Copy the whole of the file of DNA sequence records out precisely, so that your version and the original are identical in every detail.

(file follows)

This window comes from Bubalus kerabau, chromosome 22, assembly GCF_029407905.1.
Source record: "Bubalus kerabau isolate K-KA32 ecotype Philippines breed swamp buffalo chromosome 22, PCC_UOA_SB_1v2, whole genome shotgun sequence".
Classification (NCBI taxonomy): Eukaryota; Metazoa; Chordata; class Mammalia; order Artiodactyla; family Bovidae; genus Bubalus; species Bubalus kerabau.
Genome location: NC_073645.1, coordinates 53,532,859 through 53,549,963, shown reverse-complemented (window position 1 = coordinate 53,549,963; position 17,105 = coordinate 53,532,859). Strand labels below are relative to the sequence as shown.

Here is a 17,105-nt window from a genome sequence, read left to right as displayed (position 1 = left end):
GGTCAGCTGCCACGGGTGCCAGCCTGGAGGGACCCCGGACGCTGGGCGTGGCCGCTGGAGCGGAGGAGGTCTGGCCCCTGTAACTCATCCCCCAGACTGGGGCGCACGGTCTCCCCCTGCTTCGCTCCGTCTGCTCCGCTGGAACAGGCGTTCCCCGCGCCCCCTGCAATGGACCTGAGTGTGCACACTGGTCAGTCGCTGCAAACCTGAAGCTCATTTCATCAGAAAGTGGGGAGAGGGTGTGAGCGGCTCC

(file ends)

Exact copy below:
This window comes from Bubalus kerabau, chromosome 22, assembly GCF_029407905.1.
Source record: "Bubalus kerabau isolate K-KA32 ecotype Philippines breed swamp buffalo chromosome 22, PCC_UOA_SB_1v2, whole genome shotgun sequence".
Classification (NCBI taxonomy): Eukaryota; Metazoa; Chordata; class Mammalia; order Artiodactyla; family Bovidae; genus Bubalus; species Bubalus kerabau.
Genome location: NC_073645.1, coordinates 53,532,859 through 53,549,963, shown reverse-complemented (window position 1 = coordinate 53,549,963; position 17,105 = coordinate 53,532,859). Strand labels below are relative to the sequence as shown.

Here is a 17,105-nt window from a genome sequence, read left to right as displayed (position 1 = left end):
GGTCAGCTGCCACGGGTGCCAGCCTGGAGGGACCCCGGACGCTGGGCGTGGCCGCTGGAGCGGAGGAGGTCTGGCCCCTGTAACTCATCCCCCAGACTGGGGCGCACGGTCTCCCCCTGCTTCGCTCCGTCTGCTCCGCTGGAACAGGCGTTCCCCGCGCCCCCTGCAATGGACCTGAGTGTGCACACTGGTCAGTCGCTGCAAACCTGAAGCTCATTTCATCAGAAAGTGGGGAGAGGGTGTGAGCGGCTCC